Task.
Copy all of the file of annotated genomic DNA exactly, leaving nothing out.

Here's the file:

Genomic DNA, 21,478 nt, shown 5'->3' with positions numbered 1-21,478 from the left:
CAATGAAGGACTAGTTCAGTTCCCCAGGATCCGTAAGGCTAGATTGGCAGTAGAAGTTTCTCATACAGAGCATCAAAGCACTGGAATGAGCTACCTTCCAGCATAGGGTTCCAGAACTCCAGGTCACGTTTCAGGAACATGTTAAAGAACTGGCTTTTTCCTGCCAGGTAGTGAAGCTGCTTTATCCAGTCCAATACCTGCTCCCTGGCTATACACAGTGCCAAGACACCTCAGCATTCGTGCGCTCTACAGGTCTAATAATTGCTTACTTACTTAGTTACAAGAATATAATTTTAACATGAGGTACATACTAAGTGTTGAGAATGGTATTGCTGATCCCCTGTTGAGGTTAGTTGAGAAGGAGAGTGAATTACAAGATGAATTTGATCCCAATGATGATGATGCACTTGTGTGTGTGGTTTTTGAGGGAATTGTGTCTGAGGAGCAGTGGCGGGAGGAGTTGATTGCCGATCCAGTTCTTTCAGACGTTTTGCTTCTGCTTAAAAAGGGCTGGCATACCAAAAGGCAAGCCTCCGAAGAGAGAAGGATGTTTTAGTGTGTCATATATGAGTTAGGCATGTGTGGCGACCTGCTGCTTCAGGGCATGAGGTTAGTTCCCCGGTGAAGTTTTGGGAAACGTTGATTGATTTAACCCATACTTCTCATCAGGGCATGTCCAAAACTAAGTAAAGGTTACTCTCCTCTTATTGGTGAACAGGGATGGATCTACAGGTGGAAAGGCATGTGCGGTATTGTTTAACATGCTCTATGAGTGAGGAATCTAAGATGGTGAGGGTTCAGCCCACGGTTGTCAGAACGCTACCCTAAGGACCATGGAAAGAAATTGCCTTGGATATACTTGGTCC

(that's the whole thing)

Genomic DNA, 21,478 nt, shown 5'->3' with positions numbered 1-21,478 from the left:
CAATGAAGGACTAGTTCAGTTCCCCAGGATCCGTAAGGCTAGATTGGCAGTAGAAGTTTCTCATACAGAGCATCAAAGCACTGGAATGAGCTACCTTCCAGCATAGGGTTCCAGAACTCCAGGTCACGTTTCAGGAACATGTTAAAGAACTGGCTTTTTCCTGCCAGGTAGTGAAGCTGCTTTATCCAGTCCAATACCTGCTCCCTGGCTATACACAGTGCCAAGACACCTCAGCATTCGTGCGCTCTACAGGTCTAATAATTGCTTACTTACTTAGTTACAAGAATATAATTTTAACATGAGGTACATACTAAGTGTTGAGAATGGTATTGCTGATCCCCTGTTGAGGTTAGTTGAGAAGGAGAGTGAATTACAAGATGAATTTGATCCCAATGATGATGATGCACTTGTGTGTGTGGTTTTTGAGGGAATTGTGTCTGAGGAGCAGTGGCGGGAGGAGTTGATTGCCGATCCAGTTCTTTCAGACGTTTTGCTTCTGCTTAAAAAGGGCTGGCATACCAAAAGGCAAGCCTCCGAAGAGAGAAGGATGTTTTAGTGTGTCATATATGAGTTAGGCATGTGTGGCGACCTGCTGCTTCAGGGCATGAGGTTAGTTCCCCGGTGAAGTTTTGGGAAACGTTGATTGATTTAACCCATACTTCTCATCAGGGCATGTCCAAAACTAAGTAAAGGTTACTCTCCTCTTATTGGTGAACAGGGATGGATCTACAGGTGGAAAGGCATGTGCGGTATTGTTTAACATGCTCTATGAGTGAGGAATCTAAGATGGTGAGGGTTCAGCCCACGGTTGTCAGAACGCTACCCTAAGGACCATGGAAAGAAATTGCCTTGGATATACTTGGTCC